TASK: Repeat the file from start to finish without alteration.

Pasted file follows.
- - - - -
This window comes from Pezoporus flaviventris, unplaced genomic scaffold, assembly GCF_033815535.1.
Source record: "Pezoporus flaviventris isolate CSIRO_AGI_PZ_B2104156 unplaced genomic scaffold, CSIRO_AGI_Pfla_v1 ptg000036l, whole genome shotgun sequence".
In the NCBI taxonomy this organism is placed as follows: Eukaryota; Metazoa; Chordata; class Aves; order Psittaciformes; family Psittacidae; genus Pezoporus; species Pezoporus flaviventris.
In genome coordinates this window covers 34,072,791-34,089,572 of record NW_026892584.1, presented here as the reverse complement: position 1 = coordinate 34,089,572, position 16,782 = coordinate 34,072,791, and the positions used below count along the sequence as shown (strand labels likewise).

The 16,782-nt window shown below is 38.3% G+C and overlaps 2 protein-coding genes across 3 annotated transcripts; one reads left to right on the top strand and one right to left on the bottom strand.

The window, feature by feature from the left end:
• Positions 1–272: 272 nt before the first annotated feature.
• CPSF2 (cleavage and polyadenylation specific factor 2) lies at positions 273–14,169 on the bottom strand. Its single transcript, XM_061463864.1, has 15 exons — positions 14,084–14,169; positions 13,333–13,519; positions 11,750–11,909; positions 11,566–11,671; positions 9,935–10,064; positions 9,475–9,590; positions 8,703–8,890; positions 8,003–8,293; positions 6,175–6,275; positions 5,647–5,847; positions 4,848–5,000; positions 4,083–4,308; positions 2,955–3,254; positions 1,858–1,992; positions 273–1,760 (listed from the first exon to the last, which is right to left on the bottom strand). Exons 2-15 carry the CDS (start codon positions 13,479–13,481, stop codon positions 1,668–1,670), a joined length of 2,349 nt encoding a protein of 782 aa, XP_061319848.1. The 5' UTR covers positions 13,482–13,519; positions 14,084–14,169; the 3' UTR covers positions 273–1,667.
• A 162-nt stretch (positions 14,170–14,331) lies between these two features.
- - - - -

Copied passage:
This window comes from Pezoporus flaviventris, unplaced genomic scaffold, assembly GCF_033815535.1.
Source record: "Pezoporus flaviventris isolate CSIRO_AGI_PZ_B2104156 unplaced genomic scaffold, CSIRO_AGI_Pfla_v1 ptg000036l, whole genome shotgun sequence".
In the NCBI taxonomy this organism is placed as follows: Eukaryota; Metazoa; Chordata; class Aves; order Psittaciformes; family Psittacidae; genus Pezoporus; species Pezoporus flaviventris.
In genome coordinates this window covers 34,072,791-34,089,572 of record NW_026892584.1, presented here as the reverse complement: position 1 = coordinate 34,089,572, position 16,782 = coordinate 34,072,791, and the positions used below count along the sequence as shown (strand labels likewise).

The 16,782-nt window shown below is 38.3% G+C and overlaps 2 protein-coding genes across 3 annotated transcripts; one reads left to right on the top strand and one right to left on the bottom strand.

The window, feature by feature from the left end:
• Positions 1–272: 272 nt before the first annotated feature.
• CPSF2 (cleavage and polyadenylation specific factor 2) lies at positions 273–14,169 on the bottom strand. Its single transcript, XM_061463864.1, has 15 exons — positions 14,084–14,169; positions 13,333–13,519; positions 11,750–11,909; positions 11,566–11,671; positions 9,935–10,064; positions 9,475–9,590; positions 8,703–8,890; positions 8,003–8,293; positions 6,175–6,275; positions 5,647–5,847; positions 4,848–5,000; positions 4,083–4,308; positions 2,955–3,254; positions 1,858–1,992; positions 273–1,760 (listed from the first exon to the last, which is right to left on the bottom strand). Exons 2-15 carry the CDS (start codon positions 13,479–13,481, stop codon positions 1,668–1,670), a joined length of 2,349 nt encoding a protein of 782 aa, XP_061319848.1. The 5' UTR covers positions 13,482–13,519; positions 14,084–14,169; the 3' UTR covers positions 273–1,667.
• A 162-nt stretch (positions 14,170–14,331) lies between these two features.